Several ethanol plants that had been idled are resuming production. This, plus stronger ethanol prices, improved margins, and greater efficiencies (thanks in part to improved corn hybrids and enzyme technologies) have raised optimism for the ethanol industry.
News of ethanol plant restarts and improved profitability are building optimism about the state of the ethanol industry. Plants that had been temporarily idled are now back in production, said Todd Sneller, administrator of the Nebraska Ethanol Board, in a news release issued today by Ethanol Producer Magazine (www.ethanolproducer.com/).
POET, for example, resumed production at its Macon, MO, plant after temporarily idling it in early February. During the down time, POET began introducing approximately $14 million in upgrades in Macon. In March, Valero Energy Corp. restarted all three of the plants it idled last year. Sneller added that two Abengoa Bioenergy ethanol plants were restarted in February after sitting idle for about a month.
Ethanol Producer also reported that U.S. ethanol production rose to a two-week high as corn costs eased. Ethanol production averaged 853,000 barrels per day, a 21,000-barrel per day increase from the week before, according to the latest U.S. Energy Information Administration (EIA) data.
In its Short-Term Energy and Summer Fuels Outlook, the EIA expects ethanol production to recover to pre-drought levels after the middle of 2013. Ethanol production is expected to average 850,000 barrels per day for the year and increase to an average of 920,000 barrels per day in 2014.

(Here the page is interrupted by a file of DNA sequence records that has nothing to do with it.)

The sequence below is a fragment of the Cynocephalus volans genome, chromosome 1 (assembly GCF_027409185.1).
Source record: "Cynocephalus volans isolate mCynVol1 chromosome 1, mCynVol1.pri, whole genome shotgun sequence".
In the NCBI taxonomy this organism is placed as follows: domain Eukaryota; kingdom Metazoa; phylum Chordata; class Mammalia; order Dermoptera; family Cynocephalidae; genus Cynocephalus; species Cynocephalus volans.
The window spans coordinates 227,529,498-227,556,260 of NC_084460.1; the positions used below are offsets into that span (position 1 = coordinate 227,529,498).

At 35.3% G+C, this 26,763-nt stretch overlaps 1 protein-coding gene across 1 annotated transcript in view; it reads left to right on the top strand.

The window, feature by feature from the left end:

What’s more, an Atlas Markets daily price e-mail indicates improved margins at ethanol plants. On April 24, the ethanol/corn crush for the May contract was at 24 cents, June contract 17 cents, 23.5 cents (third quarter) and 7 cents (fourth quarter).
Sneller pointed to strengthening ethanol prices, reduced feedstock costs, export demand and strong demand for distillers grains as positive factors. “That has been helpful in terms of propping up price and putting some strength back in the market,” he said.
New hybrids among technologies credited for improved margins
Ethanol producers have been improving efficiencies through new technologies, such as corn oil extraction systems, new corn hybrids and new enzyme technologies. “Those factors in combination and some cases, individually, have been responsible for improved margins,” Sneller said.
These and other topics will be discussed at the Fuel Ethanol Workshop & Expo, June 10-13, in St. Louis, MO. For more information, visit www.fuelethanolworkshop.com.